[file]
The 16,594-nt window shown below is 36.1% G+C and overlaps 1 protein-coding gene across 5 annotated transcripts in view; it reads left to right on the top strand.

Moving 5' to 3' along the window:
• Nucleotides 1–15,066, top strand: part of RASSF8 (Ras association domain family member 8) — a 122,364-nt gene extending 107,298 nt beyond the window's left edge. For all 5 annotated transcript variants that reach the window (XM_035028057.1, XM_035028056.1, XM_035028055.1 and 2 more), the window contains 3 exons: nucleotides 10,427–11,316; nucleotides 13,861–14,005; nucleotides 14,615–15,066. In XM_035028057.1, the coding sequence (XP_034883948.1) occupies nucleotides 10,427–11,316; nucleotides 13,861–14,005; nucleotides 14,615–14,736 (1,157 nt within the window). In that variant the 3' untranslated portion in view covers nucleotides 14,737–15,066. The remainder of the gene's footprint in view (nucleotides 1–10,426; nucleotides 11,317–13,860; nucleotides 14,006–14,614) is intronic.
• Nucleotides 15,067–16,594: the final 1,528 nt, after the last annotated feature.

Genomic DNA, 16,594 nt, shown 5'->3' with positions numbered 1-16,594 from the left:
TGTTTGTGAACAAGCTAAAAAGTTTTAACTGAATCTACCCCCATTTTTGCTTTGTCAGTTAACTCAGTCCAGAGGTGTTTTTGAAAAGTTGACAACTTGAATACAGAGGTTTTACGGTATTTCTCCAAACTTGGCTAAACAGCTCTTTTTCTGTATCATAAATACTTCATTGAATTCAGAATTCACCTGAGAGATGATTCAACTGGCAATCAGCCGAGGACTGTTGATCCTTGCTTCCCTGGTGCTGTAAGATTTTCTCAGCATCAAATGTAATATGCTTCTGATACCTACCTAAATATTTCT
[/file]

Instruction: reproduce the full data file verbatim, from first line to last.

The 16,594-nt window shown below is 36.1% G+C and overlaps 1 protein-coding gene across 5 annotated transcripts in view; it reads left to right on the top strand.

Moving 5' to 3' along the window:
• Nucleotides 1–15,066, top strand: part of RASSF8 (Ras association domain family member 8) — a 122,364-nt gene extending 107,298 nt beyond the window's left edge. For all 5 annotated transcript variants that reach the window (XM_035028057.1, XM_035028056.1, XM_035028055.1 and 2 more), the window contains 3 exons: nucleotides 10,427–11,316; nucleotides 13,861–14,005; nucleotides 14,615–15,066. In XM_035028057.1, the coding sequence (XP_034883948.1) occupies nucleotides 10,427–11,316; nucleotides 13,861–14,005; nucleotides 14,615–14,736 (1,157 nt within the window). In that variant the 3' untranslated portion in view covers nucleotides 14,737–15,066. The remainder of the gene's footprint in view (nucleotides 1–10,426; nucleotides 11,317–13,860; nucleotides 14,006–14,614) is intronic.
• Nucleotides 15,067–16,594: the final 1,528 nt, after the last annotated feature.

Genomic DNA, 16,594 nt, shown 5'->3' with positions numbered 1-16,594 from the left:
TGTTTGTGAACAAGCTAAAAAGTTTTAACTGAATCTACCCCCATTTTTGCTTTGTCAGTTAACTCAGTCCAGAGGTGTTTTTGAAAAGTTGACAACTTGAATACAGAGGTTTTACGGTATTTCTCCAAACTTGGCTAAACAGCTCTTTTTCTGTATCATAAATACTTCATTGAATTCAGAATTCACCTGAGAGATGATTCAACTGGCAATCAGCCGAGGACTGTTGATCCTTGCTTCCCTGGTGCTGTAAGATTTTCTCAGCATCAAATGTAATATGCTTCTGATACCTACCTAAATATTTCT